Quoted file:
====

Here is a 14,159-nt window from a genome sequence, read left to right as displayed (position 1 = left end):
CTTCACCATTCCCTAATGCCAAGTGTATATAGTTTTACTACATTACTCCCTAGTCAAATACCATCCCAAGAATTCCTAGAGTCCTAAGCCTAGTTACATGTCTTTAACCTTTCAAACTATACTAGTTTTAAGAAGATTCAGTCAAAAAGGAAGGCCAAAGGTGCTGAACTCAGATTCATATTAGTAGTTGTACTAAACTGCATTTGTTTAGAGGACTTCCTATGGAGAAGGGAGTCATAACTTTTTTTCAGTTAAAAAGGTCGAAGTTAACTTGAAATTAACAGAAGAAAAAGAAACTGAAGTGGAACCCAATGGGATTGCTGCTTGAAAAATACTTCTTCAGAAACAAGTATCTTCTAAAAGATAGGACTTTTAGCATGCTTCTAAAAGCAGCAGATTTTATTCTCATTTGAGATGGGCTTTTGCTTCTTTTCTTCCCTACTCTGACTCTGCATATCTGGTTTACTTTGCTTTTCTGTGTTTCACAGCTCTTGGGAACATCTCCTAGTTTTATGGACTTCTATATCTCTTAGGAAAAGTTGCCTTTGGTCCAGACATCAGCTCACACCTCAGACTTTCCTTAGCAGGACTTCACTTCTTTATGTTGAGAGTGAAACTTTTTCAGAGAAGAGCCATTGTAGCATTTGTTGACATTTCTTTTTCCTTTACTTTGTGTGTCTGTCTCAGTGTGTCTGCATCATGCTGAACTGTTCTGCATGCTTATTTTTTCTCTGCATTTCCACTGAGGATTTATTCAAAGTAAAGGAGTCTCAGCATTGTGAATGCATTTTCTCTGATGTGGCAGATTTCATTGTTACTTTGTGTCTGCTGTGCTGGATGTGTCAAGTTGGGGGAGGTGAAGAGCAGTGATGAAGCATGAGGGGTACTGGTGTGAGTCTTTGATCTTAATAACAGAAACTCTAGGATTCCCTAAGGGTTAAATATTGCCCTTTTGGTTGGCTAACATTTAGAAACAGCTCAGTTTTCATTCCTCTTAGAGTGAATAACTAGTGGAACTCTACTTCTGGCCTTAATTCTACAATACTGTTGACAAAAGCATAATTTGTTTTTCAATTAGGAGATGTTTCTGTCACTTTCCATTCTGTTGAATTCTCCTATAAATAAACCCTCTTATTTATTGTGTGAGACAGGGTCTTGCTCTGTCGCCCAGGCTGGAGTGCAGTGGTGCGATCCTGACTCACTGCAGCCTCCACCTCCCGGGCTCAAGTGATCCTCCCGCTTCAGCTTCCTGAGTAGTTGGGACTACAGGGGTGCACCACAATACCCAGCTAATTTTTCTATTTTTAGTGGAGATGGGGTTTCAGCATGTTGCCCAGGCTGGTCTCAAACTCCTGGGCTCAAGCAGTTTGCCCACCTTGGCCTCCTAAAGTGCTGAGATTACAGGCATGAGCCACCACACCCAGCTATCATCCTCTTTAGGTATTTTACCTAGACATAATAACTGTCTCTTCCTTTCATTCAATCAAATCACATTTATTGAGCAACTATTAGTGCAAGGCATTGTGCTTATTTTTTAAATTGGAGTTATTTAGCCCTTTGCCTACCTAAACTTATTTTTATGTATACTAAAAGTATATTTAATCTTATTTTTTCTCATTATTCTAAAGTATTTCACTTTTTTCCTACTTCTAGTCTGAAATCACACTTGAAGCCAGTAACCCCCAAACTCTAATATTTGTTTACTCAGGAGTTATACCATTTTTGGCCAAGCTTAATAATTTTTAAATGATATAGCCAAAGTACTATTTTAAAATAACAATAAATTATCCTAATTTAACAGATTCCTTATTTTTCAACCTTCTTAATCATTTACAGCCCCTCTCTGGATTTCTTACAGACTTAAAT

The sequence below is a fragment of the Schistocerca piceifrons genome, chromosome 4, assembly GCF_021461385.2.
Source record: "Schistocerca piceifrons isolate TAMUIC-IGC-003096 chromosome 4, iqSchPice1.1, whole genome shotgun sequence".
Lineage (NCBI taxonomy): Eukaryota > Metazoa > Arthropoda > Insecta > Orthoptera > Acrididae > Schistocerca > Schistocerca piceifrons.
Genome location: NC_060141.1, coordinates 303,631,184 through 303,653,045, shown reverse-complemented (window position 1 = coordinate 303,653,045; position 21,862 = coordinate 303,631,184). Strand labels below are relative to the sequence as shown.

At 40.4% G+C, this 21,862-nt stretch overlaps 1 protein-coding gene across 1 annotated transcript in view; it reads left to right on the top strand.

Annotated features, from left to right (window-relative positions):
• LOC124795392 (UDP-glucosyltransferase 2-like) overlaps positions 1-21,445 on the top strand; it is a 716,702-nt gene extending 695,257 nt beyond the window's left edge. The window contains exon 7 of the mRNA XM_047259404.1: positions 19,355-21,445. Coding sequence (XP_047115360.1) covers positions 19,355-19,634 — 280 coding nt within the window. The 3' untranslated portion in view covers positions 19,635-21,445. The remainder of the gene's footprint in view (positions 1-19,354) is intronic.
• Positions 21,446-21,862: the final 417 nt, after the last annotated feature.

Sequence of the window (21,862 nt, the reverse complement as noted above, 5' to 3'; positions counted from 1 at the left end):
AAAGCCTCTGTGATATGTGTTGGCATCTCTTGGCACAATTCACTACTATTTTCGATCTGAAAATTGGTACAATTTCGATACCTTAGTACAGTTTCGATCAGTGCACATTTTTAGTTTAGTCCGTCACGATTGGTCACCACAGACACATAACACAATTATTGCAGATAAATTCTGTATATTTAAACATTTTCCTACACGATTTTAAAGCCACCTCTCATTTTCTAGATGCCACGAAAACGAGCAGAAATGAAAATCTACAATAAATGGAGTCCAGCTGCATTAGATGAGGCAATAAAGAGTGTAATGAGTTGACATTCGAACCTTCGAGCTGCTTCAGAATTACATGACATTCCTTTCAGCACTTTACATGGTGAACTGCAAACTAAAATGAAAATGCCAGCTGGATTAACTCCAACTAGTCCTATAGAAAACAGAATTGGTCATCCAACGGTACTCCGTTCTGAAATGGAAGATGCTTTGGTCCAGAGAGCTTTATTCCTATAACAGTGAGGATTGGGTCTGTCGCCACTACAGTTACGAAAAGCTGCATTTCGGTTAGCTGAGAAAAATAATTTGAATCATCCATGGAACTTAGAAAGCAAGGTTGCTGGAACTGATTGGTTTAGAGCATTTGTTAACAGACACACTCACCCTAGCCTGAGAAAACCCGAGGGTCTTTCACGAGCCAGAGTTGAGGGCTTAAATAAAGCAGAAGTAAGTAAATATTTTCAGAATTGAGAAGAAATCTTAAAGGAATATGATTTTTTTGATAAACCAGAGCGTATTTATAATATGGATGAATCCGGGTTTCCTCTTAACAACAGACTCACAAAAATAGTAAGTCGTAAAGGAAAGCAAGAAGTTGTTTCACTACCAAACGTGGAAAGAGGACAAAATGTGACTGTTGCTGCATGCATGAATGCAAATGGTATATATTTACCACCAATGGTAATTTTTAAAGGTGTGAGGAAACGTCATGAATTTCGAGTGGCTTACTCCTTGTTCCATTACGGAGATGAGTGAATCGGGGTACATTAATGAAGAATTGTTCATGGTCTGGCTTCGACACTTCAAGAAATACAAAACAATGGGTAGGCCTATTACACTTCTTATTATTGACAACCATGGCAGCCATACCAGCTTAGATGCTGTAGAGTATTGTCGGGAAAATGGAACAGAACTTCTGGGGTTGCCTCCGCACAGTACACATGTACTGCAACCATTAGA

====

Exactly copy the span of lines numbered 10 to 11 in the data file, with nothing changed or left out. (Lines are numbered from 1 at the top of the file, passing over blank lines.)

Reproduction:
• Positions 21,446-21,862: the final 417 nt, after the last annotated feature.

Sequence of the window (21,862 nt, the reverse complement as noted above, 5' to 3'; positions counted from 1 at the left end):